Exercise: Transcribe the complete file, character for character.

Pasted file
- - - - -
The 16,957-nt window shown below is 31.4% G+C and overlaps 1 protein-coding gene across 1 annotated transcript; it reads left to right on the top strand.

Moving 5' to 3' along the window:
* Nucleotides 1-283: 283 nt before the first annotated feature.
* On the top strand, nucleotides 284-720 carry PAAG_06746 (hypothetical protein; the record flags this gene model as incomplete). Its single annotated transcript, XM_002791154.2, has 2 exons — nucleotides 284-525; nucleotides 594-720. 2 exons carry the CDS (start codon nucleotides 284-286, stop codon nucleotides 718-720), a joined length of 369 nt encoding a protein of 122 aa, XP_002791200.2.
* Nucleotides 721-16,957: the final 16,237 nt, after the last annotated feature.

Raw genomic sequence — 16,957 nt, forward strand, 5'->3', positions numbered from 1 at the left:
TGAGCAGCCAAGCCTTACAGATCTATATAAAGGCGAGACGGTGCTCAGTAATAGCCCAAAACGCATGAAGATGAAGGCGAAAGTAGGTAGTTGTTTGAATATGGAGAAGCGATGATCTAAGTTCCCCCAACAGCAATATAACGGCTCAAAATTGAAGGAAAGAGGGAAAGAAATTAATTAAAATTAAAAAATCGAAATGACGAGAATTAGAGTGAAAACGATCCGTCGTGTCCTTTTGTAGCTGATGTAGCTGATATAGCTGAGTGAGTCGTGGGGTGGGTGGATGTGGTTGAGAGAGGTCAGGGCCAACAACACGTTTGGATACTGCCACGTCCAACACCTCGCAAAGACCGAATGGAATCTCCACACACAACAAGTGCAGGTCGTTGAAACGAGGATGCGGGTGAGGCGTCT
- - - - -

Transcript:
The 16,957-nt window shown below is 31.4% G+C and overlaps 1 protein-coding gene across 1 annotated transcript; it reads left to right on the top strand.

Moving 5' to 3' along the window:
* Nucleotides 1-283: 283 nt before the first annotated feature.
* On the top strand, nucleotides 284-720 carry PAAG_06746 (hypothetical protein; the record flags this gene model as incomplete). Its single annotated transcript, XM_002791154.2, has 2 exons — nucleotides 284-525; nucleotides 594-720. 2 exons carry the CDS (start codon nucleotides 284-286, stop codon nucleotides 718-720), a joined length of 369 nt encoding a protein of 122 aa, XP_002791200.2.
* Nucleotides 721-16,957: the final 16,237 nt, after the last annotated feature.

Raw genomic sequence — 16,957 nt, forward strand, 5'->3', positions numbered from 1 at the left:
TGAGCAGCCAAGCCTTACAGATCTATATAAAGGCGAGACGGTGCTCAGTAATAGCCCAAAACGCATGAAGATGAAGGCGAAAGTAGGTAGTTGTTTGAATATGGAGAAGCGATGATCTAAGTTCCCCCAACAGCAATATAACGGCTCAAAATTGAAGGAAAGAGGGAAAGAAATTAATTAAAATTAAAAAATCGAAATGACGAGAATTAGAGTGAAAACGATCCGTCGTGTCCTTTTGTAGCTGATGTAGCTGATATAGCTGAGTGAGTCGTGGGGTGGGTGGATGTGGTTGAGAGAGGTCAGGGCCAACAACACGTTTGGATACTGCCACGTCCAACACCTCGCAAAGACCGAATGGAATCTCCACACACAACAAGTGCAGGTCGTTGAAACGAGGATGCGGGTGAGGCGTCT